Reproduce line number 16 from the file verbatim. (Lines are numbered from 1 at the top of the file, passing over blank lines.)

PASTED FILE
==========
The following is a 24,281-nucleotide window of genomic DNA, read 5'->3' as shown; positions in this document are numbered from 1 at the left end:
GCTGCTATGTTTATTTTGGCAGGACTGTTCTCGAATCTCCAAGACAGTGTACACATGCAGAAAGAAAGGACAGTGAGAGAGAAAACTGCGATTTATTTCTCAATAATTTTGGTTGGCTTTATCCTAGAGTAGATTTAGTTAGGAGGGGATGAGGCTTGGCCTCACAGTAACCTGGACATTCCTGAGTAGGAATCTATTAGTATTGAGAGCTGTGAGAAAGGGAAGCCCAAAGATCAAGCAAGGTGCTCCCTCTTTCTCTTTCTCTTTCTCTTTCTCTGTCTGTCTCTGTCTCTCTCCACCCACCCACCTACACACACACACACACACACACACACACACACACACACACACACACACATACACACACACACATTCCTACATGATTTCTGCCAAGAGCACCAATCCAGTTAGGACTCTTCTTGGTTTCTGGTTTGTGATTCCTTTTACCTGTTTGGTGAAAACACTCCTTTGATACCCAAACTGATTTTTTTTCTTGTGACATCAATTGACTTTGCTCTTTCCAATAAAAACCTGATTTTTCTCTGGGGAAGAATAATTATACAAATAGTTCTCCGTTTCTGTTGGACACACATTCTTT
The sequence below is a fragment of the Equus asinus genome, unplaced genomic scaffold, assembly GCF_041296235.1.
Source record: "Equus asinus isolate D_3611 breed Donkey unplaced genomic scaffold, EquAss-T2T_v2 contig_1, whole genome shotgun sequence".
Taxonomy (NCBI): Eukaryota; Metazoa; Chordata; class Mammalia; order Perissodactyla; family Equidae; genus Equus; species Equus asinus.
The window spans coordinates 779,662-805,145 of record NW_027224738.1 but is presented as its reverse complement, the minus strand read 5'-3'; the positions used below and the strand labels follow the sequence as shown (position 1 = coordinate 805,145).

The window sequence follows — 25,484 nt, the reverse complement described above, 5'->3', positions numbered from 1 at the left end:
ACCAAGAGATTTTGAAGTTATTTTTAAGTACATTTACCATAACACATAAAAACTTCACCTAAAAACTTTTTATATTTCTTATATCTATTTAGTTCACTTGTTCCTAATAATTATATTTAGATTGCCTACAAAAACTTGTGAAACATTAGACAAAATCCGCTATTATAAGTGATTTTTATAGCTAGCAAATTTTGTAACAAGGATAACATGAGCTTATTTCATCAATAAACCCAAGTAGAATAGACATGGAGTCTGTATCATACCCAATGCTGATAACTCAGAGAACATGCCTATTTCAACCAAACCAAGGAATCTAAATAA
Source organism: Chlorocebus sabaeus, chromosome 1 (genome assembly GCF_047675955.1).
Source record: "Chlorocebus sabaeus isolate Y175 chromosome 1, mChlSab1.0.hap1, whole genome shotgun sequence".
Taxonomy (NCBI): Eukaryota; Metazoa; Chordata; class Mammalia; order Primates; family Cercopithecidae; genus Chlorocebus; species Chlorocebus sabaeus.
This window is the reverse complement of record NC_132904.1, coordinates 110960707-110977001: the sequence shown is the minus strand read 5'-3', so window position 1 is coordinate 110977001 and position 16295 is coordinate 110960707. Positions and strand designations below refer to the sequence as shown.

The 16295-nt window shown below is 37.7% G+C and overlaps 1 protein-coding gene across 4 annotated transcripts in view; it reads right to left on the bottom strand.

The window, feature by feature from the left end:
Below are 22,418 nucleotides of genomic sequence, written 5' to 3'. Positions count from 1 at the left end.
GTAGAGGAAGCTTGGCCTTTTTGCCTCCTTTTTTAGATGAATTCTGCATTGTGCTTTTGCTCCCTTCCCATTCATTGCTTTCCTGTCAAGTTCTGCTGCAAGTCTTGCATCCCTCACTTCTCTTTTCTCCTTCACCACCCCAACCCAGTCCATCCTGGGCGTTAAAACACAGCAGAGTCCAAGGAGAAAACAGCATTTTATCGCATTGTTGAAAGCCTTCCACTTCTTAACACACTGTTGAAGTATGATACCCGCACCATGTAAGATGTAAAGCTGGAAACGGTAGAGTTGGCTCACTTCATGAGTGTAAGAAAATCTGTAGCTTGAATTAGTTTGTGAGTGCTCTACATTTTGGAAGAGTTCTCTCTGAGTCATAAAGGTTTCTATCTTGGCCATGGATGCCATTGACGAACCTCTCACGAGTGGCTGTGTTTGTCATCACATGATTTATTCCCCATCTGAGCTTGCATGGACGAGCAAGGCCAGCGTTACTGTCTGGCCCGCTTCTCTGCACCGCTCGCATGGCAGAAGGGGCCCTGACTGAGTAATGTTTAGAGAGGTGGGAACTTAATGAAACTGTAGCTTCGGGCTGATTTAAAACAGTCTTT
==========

GTAGAGGAAGCTTGGCCTTTTTGCCTCCTTTTTTAGATGAATTCTGCATTGTGCTTTTGCTCCCTTCCCATTCATTGCTTTCCTGTCAAGTTCTGCTGCAAGTCTTGCATCCCTCACTTCTCTTTTCTCCTTCACCACCCCAACCCAGTCCATCCTGGGCGTTAAAACACAGCAGAGTCCAAGGAGAAAACAGCATTTTATCGCATTGTTGAAAGCCTTCCACTTCTTAACACACTGTTGAAGTATGATACCCGCACCATGTAAGATGTAAAGCTGGAAACGGTAGAGTTGGCTCACTTCATGAGTGTAAGAAAATCTGTAGCTTGAATTAGTTTGTGAGTGCTCTACATTTTGGAAGAGTTCTCTCTGAGTCATAAAGGTTTCTATCTTGGCCATGGATGCCATTGACGAACCTCTCACGAGTGGCTGTGTTTGTCATCACATGATTTATTCCCCATCTGAGCTTGCATGGACGAGCAAGGCCAGCGTTACTGTCTGGCCCGCTTCTCTGCACCGCTCGCATGGCAGAAGGGGCCCTGACTGAGTAATGTTTAGAGAGGTGGGAACTTAATGAAACTGTAGCTTCGGGCTGATTTAAAACAGTCTTT